The original Clean Air Act was passed in 1963, but it is not what we know today as the Clean Air Act. It was the first piece of legislation to have the name ‘Clean Air Act’ and was a precursor to today’s Clean Air Act. It granted money to state and local governments for research and the creation of the air pollution control agencies and programs. It did not include actual standards for emissions from automobiles and stationary sources but it encouraged the creation and development of standards.
The original legislation was amended four times in 1965, 1966, 1967, and 1969. These amendments created the standards for automobile emissions, expanded the pollution control programs, created standards for stationary sources, and expanded research into better fuels and automobiles. From this act and its amendments, the modern Clean Air Act was created in 1970 and further amended in 1977 and 1990.
1970 Act and Amendments
The Clean Air Act of 1970 was passed to amend the earlier 1963 act and provide a better program to improve the nation’s air quality. The amendments rewrote the original act and provided for the creation of the National Ambient Air Quality Standards (NAAQS), the New Source Performance Standards (NPS), the National Emission Standards for Hazardous Air Pollutants (NESHAPs), and the State Implementation Plans (SIPs) to protect public health and regulate the emissions of existing and new stationary sources. Hazardous emissions standards were also created and money was given to research concerning noise pollution in cities. The act also established a citizen’s right to take legal action against people or an organization that is in violation of the standards set in the amendment.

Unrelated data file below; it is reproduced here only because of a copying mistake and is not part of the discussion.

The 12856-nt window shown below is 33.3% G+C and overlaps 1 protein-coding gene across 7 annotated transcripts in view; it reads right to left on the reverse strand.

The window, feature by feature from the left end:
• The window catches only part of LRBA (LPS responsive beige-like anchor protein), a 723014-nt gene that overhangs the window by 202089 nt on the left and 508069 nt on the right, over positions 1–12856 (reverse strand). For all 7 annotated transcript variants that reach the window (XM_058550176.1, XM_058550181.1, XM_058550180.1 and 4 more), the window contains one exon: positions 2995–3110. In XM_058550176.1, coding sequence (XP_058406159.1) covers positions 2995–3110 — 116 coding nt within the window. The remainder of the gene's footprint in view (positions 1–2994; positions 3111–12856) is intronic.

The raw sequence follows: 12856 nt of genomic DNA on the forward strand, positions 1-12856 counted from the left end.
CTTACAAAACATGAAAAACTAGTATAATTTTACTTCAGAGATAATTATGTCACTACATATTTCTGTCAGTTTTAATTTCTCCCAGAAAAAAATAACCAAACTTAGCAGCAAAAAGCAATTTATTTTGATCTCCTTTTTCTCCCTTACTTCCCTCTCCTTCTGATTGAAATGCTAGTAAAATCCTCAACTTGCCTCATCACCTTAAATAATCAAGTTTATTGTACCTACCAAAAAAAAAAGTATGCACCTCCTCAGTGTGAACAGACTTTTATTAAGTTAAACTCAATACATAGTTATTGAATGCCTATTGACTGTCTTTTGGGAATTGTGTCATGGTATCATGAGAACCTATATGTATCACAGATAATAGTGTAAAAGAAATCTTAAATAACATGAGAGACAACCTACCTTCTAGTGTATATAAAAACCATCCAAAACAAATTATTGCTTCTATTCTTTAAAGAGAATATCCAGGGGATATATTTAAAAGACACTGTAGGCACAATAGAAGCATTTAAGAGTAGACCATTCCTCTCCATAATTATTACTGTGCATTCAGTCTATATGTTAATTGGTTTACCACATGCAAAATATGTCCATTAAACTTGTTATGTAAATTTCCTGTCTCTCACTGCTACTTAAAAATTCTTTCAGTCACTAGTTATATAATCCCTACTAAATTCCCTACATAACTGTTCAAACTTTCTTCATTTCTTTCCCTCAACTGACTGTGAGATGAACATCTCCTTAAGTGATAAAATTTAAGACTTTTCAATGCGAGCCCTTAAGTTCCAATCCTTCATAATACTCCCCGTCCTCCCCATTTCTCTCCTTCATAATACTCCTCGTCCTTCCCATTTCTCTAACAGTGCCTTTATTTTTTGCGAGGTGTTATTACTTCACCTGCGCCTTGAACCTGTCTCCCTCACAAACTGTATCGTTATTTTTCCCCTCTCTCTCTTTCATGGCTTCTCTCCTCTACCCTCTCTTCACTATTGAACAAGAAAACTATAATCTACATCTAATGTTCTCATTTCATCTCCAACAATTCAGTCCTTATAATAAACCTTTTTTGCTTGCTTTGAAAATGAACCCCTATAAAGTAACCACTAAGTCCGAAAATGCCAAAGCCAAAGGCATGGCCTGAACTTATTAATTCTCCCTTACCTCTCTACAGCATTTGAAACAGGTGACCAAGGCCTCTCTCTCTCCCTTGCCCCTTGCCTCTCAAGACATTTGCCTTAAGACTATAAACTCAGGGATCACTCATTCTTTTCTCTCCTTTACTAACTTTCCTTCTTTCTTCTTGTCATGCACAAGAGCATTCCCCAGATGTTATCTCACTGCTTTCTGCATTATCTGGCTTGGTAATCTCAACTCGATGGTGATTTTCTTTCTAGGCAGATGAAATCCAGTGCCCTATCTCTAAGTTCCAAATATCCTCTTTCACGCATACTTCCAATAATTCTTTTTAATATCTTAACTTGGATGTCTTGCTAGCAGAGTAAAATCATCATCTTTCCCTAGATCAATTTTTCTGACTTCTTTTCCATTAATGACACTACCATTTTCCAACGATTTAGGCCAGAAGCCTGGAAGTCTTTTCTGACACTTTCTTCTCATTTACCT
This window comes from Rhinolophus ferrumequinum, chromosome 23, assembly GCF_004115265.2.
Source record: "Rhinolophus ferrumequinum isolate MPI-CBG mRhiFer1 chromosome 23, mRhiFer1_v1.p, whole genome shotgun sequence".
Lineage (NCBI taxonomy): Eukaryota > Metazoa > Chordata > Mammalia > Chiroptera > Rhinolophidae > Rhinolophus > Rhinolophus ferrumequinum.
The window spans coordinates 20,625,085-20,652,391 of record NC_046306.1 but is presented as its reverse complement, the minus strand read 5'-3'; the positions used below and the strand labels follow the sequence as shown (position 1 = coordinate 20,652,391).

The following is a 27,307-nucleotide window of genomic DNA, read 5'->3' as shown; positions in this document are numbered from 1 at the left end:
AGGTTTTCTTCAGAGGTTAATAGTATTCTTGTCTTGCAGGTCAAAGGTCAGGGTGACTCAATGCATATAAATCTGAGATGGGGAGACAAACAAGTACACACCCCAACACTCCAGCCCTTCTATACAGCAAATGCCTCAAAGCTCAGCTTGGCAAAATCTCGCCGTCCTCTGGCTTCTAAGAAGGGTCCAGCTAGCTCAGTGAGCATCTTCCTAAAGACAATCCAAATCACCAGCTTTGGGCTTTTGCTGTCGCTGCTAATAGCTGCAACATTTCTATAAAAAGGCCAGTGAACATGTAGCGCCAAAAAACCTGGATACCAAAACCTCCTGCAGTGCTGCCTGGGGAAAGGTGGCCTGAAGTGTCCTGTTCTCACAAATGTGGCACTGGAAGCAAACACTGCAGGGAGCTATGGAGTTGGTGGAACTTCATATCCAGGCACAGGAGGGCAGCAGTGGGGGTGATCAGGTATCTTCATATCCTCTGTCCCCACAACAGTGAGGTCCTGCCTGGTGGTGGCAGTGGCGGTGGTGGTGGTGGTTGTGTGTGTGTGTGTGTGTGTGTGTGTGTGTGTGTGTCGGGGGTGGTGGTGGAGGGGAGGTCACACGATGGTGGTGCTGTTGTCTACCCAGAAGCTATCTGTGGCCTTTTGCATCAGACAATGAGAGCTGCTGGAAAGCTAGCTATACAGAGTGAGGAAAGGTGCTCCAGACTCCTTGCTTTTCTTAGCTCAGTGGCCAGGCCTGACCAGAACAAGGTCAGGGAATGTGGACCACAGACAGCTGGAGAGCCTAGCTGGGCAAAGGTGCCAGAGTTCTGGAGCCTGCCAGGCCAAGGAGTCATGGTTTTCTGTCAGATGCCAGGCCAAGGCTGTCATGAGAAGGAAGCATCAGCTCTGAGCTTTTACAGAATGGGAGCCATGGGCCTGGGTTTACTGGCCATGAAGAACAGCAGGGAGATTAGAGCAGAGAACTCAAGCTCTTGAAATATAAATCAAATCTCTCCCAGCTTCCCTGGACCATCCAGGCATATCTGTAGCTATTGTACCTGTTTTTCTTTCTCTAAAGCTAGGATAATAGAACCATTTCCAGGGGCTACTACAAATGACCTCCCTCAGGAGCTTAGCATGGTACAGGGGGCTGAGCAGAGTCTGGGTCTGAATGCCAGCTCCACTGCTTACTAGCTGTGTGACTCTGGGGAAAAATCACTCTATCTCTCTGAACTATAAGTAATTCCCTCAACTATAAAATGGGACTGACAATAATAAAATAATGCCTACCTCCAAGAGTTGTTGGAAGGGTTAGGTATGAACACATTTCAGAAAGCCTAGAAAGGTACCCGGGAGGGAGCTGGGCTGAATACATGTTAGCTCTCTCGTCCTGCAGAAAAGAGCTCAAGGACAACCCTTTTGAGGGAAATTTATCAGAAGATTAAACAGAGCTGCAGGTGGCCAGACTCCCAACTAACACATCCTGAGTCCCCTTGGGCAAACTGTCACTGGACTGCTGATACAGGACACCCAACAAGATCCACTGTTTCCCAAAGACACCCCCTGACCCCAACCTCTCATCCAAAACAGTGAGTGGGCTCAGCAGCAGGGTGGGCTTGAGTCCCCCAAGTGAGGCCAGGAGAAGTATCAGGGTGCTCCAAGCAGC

The amendments in 1977 were made to set realistic goals; created motor vehicle emission standards and deadlines when they had to be met were extended as well as the first attempt to prevent destruction to the ozone layer which had been discovered a few years earlier. Non-attainment areas, which are geographic areas where the one or more air quality parameters do not meet the federal standards, for NAAQS were given special requirements pertaining to sources of air pollution in those areas. Permit review requirements were also established to facilitate the goals and maintenance of the NAAQS.
The 1970s act received major amendments in the 1990 Clean Air Act. These amendments increased the responsibility and authority of the federal government. Two new regulatory programs were authorized for creation and they pertained to the issuance of operating permits to stationary sources of air pollution and the control of acid rain. A new program for controlling toxic air pollutants was created and in incorporated the NESHAPs into it. Provisions for NAAQS attainment and maintenance were modified and expanded as well. Other revisions included provisions for stratospheric ozone protection, expanded research programs, and an enforcement authority increase.
In order to account for more realistic goals and standards, as well as increasing awareness of air pollution and its affects, the original act was amended several times over the course of its forty year history. Automobiles, gasoline, and what we know about the environment and the interactions with air pollution have changed greatly in that time. The programs, permitting, and standards have drastically reduce the amount of pollutants heading into the air from stationary or automobile sources. Once leaded gasoline was banned and the current unleaded version put in place, the blood lead levels of people in the United States dropped by nearly fifty percent in a very short time. It was because of these amendments that the Clean Air Act has stayed as one of the most instrumental pieces of environmental legislation and continues to keep the air quality in the nation from deteriorating.